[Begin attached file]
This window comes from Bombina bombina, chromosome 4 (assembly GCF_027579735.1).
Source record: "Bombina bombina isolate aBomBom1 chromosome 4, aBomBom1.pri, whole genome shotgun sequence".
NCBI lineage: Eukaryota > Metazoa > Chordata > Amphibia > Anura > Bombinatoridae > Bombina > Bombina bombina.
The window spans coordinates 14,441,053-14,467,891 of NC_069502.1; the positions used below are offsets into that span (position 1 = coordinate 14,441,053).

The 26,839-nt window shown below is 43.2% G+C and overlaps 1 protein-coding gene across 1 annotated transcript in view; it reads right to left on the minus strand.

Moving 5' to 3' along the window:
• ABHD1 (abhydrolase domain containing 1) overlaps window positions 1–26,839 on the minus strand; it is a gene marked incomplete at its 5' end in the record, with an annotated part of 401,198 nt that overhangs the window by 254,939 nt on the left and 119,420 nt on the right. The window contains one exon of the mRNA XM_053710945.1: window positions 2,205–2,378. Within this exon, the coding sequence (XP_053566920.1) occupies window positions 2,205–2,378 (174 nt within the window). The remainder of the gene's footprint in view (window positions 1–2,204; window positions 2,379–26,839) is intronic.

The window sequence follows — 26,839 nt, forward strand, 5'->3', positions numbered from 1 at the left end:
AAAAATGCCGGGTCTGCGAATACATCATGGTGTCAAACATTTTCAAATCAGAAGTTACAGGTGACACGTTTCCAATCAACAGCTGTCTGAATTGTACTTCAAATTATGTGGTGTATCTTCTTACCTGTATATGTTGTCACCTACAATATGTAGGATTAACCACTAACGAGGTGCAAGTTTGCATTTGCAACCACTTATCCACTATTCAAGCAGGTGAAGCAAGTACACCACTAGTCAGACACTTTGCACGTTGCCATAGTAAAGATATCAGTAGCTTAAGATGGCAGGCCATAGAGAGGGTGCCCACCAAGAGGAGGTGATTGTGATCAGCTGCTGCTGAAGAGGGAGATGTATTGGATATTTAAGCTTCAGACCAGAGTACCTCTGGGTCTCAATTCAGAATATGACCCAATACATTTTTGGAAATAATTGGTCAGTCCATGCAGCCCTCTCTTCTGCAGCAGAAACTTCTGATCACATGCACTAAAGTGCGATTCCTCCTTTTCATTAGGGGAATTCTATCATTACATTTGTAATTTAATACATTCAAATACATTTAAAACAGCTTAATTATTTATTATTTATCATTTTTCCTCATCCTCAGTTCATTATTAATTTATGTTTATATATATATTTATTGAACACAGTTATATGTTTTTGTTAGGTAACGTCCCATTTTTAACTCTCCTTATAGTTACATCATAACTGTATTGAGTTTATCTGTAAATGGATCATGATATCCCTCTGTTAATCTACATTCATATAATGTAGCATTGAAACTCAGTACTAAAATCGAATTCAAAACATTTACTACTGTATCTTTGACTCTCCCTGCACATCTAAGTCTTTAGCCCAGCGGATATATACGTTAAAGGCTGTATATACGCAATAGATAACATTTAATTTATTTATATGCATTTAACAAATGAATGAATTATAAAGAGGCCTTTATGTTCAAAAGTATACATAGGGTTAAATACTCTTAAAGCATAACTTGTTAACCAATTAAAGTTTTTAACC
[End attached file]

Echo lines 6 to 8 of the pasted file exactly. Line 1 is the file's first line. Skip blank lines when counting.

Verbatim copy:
Moving 5' to 3' along the window:
• ABHD1 (abhydrolase domain containing 1) overlaps window positions 1–26,839 on the minus strand; it is a gene marked incomplete at its 5' end in the record, with an annotated part of 401,198 nt that overhangs the window by 254,939 nt on the left and 119,420 nt on the right. The window contains one exon of the mRNA XM_053710945.1: window positions 2,205–2,378. Within this exon, the coding sequence (XP_053566920.1) occupies window positions 2,205–2,378 (174 nt within the window). The remainder of the gene's footprint in view (window positions 1–2,204; window positions 2,379–26,839) is intronic.

The window sequence follows — 26,839 nt, forward strand, 5'->3', positions numbered from 1 at the left end: